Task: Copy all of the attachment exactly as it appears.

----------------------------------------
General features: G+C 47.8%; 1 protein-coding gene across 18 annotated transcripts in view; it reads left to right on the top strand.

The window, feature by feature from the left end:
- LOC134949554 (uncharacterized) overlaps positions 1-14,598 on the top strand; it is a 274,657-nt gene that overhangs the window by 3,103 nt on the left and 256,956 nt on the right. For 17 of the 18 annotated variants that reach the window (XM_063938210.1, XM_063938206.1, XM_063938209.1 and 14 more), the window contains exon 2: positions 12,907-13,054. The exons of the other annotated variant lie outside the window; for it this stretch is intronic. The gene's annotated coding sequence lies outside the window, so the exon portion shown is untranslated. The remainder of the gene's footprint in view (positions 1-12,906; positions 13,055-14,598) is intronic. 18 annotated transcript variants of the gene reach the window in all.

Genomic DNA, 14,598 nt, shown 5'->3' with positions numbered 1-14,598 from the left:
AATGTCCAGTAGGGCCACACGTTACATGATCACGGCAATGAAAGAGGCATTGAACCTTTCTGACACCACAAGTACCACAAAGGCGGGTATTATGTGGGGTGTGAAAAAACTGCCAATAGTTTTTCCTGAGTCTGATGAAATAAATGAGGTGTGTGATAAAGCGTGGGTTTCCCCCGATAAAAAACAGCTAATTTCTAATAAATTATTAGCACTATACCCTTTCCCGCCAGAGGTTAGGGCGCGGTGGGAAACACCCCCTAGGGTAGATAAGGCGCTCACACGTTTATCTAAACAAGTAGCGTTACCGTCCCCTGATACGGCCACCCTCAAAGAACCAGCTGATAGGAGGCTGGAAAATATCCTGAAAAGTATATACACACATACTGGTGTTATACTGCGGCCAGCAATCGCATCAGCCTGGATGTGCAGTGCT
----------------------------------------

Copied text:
General features: G+C 47.8%; 1 protein-coding gene across 18 annotated transcripts in view; it reads left to right on the top strand.

The window, feature by feature from the left end:
- LOC134949554 (uncharacterized) overlaps positions 1-14,598 on the top strand; it is a 274,657-nt gene that overhangs the window by 3,103 nt on the left and 256,956 nt on the right. For 17 of the 18 annotated variants that reach the window (XM_063938210.1, XM_063938206.1, XM_063938209.1 and 14 more), the window contains exon 2: positions 12,907-13,054. The exons of the other annotated variant lie outside the window; for it this stretch is intronic. The gene's annotated coding sequence lies outside the window, so the exon portion shown is untranslated. The remainder of the gene's footprint in view (positions 1-12,906; positions 13,055-14,598) is intronic. 18 annotated transcript variants of the gene reach the window in all.

Genomic DNA, 14,598 nt, shown 5'->3' with positions numbered 1-14,598 from the left:
AATGTCCAGTAGGGCCACACGTTACATGATCACGGCAATGAAAGAGGCATTGAACCTTTCTGACACCACAAGTACCACAAAGGCGGGTATTATGTGGGGTGTGAAAAAACTGCCAATAGTTTTTCCTGAGTCTGATGAAATAAATGAGGTGTGTGATAAAGCGTGGGTTTCCCCCGATAAAAAACAGCTAATTTCTAATAAATTATTAGCACTATACCCTTTCCCGCCAGAGGTTAGGGCGCGGTGGGAAACACCCCCTAGGGTAGATAAGGCGCTCACACGTTTATCTAAACAAGTAGCGTTACCGTCCCCTGATACGGCCACCCTCAAAGAACCAGCTGATAGGAGGCTGGAAAATATCCTGAAAAGTATATACACACATACTGGTGTTATACTGCGGCCAGCAATCGCATCAGCCTGGATGTGCAGTGCT